Should all Breast Cancer Patients Be Treated With the Bone Health Drug Xgeva®?

Should all Breast Cancer Patients Be Treated With the Bone Health Drug Xgeva®?

The bone health agent Xgeva® (denusomab) appears to delay the time to cancer progression and improve survival among early stage breast cancer patients treated with aromatase inhibitors. Its use should be considered in all appropriate patients, according to investigators who presented results of a recent study at the 2015 San Antonio Breast Cancer Symposium (SABCS).

Hormone-positive (HR+) breast cancer refers to breast cancer that is stimulated to grow when exposed to the female hormones estrogen and/or progesterone. The majority of breast cancers are HR+, and an effective and standard therapeutic approach for the treatment of HR+ breast cancers is hormone therapy to block the cancer cells from being exposed to the hormones that cause their excessive growth.

A common place for breast cancer to spread is the bones, and researchers continue to evaluate whether bone strengthening agents used for the treatment of osteoporosis can have a positive effect on reducing the risk of breast cancer spreading to the bones.

Researchers recently conducted a clinical trial to evaluate the potential effects of Xgeva in women with early stage breast cancer treated with hormone therapy. Xgeva is a drug that targets a protein known as the RANK ligand, which regulates the activity of osteoclasts (cells that break down bone). Xgeva has been previously approved for the prevention of bone complications such as fracture in patients with bone metastases from solid (not blood-related) cancers, and it is approved by the FDA as treatment to increase bone mass in breast cancer patients being treated with aromatase agents for early breast cancer who are at a high risk for developing a bone fracture.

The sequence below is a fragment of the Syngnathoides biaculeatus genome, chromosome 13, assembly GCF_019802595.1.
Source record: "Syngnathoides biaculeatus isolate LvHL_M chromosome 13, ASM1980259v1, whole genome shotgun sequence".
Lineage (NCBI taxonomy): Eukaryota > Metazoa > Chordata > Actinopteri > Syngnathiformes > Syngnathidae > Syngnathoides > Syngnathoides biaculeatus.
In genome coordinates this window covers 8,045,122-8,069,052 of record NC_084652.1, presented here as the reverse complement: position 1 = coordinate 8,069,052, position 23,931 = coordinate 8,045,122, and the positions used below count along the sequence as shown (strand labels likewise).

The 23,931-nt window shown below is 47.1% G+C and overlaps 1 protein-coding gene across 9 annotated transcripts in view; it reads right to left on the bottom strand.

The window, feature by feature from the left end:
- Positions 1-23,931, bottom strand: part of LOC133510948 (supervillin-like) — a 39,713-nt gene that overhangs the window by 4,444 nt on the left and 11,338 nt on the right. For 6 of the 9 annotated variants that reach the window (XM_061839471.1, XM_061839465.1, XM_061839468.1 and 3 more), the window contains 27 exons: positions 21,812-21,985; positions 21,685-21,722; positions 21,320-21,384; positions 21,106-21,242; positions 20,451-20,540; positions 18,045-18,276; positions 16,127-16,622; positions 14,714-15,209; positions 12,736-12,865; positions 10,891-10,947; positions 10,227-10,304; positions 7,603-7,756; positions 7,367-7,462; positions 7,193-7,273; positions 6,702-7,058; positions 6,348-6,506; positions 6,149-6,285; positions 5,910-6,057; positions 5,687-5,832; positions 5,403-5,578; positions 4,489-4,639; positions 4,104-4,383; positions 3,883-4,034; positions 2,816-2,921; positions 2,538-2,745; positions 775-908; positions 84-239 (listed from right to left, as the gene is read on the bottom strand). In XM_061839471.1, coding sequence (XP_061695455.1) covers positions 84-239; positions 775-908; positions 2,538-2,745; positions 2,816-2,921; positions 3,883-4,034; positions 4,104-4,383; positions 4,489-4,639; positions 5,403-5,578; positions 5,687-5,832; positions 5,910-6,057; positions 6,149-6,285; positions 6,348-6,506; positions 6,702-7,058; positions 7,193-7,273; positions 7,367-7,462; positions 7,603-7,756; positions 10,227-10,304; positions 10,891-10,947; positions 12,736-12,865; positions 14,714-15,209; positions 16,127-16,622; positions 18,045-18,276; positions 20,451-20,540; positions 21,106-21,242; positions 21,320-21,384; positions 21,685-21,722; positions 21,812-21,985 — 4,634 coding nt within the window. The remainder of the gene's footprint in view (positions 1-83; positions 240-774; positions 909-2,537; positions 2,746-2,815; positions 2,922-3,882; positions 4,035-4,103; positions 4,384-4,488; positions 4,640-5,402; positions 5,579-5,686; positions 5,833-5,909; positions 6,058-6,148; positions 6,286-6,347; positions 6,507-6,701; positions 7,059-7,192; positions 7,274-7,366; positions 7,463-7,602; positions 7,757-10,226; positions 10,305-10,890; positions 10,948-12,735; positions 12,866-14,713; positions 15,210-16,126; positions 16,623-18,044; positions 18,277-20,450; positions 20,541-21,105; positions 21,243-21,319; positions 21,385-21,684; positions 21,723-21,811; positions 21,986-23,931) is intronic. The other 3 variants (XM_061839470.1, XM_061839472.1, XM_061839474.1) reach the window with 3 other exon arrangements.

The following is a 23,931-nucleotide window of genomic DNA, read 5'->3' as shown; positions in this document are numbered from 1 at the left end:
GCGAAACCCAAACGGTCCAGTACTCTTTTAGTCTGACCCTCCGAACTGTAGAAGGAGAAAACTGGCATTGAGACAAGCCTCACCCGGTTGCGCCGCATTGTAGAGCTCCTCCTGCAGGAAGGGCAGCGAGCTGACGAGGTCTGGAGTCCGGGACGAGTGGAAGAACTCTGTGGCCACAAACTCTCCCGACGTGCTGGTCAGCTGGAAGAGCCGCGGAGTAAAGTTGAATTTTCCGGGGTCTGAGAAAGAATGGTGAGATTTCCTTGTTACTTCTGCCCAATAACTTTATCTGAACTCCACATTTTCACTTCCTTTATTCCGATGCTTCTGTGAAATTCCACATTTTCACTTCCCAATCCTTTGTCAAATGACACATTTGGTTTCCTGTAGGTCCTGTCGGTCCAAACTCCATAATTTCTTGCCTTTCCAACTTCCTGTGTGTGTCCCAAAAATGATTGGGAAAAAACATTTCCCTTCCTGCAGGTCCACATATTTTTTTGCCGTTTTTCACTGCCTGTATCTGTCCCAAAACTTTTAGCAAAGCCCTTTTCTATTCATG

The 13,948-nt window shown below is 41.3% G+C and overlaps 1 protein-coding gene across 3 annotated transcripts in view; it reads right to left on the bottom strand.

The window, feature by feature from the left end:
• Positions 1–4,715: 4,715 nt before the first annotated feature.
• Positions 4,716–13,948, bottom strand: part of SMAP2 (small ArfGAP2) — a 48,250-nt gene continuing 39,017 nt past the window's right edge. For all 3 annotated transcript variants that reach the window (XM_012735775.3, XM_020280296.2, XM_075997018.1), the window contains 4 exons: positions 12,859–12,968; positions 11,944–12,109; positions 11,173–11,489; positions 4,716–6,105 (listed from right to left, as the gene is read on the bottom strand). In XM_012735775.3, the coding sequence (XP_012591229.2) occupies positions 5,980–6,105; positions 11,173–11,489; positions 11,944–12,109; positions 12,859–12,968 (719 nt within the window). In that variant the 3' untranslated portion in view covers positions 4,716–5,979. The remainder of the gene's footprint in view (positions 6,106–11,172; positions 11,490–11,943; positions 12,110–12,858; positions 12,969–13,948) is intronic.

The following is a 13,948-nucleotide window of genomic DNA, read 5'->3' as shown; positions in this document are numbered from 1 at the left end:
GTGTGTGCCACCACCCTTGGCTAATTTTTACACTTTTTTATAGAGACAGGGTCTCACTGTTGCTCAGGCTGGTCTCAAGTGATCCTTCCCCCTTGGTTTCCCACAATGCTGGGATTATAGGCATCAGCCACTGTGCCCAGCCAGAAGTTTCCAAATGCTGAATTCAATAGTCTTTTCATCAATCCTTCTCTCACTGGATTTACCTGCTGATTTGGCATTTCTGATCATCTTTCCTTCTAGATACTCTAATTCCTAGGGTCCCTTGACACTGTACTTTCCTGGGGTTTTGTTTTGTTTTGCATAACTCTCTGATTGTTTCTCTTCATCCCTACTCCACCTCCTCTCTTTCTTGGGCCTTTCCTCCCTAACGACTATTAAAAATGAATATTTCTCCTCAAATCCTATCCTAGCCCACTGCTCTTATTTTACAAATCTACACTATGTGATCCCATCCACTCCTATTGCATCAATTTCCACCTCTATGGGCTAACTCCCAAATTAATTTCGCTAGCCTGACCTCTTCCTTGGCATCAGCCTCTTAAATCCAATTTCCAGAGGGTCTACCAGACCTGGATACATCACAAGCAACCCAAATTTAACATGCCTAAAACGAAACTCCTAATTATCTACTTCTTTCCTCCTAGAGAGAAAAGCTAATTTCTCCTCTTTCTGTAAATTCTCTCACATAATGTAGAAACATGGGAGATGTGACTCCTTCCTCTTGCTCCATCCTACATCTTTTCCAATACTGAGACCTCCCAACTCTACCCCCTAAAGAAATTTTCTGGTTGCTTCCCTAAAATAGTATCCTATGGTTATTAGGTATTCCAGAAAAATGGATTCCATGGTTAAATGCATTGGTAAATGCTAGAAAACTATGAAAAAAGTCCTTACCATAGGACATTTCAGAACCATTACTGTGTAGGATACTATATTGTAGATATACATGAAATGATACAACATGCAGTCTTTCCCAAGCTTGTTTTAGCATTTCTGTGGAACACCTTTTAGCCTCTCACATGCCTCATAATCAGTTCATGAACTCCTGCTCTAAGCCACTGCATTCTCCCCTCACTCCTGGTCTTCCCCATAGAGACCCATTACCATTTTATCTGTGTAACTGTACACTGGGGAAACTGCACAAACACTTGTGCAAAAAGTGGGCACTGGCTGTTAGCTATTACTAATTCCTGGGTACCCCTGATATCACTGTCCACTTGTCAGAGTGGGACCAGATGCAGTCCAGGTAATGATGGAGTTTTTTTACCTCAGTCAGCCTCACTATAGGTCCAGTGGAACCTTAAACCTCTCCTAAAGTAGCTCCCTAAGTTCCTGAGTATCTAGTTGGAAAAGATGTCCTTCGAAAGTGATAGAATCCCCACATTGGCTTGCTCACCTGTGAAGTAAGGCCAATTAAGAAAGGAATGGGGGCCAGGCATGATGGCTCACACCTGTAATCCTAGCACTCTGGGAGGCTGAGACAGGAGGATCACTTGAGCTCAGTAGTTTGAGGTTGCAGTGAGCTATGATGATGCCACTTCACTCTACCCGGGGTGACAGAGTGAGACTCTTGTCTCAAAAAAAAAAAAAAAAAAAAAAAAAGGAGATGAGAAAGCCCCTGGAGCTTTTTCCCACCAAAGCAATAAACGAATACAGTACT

The current trial included 3,425 postmenopausal women with HR+ early stage breast cancer. They were all treated with endocrine therapy consisting of aromatase inhibitor and with either Xgeva or a placebo (inactive substitute) and directly compared. The study revealed that Xgeva improved disease-free survival by 1% after 3 years, 2% after 5 years, and 3% at 7 years.

Michael Gnant, MD, the lead author and presenter of the study, stated that despite Xgeva’s FDA approval for breast cancer patients receiving endocrine therapy who are at a high risk for a fracture, “in most healthcare environments, it is only used for patients with established osteoporosis. Our new data suggest that this treatment should be offered to all patients with hormone receptor-positive breast cancer who are receiving adjuvant aromatase inhibitor therapy, irrespective of their bone health.” Further analyses will determine if Xgeva might actually make a difference in overall survival among this group of patients.

Reference: Gnant M, Pfeiler G, Dubsky PC, et al. The impact of adjuvant Xgeva on disease-free survival: Results from 3,425 postmenopausal patients of the ABCSG-18 trial. Proceedings from the 2015 annual meeting of the San Antonio Breast Cancer Symposium. Abstract S2-02.

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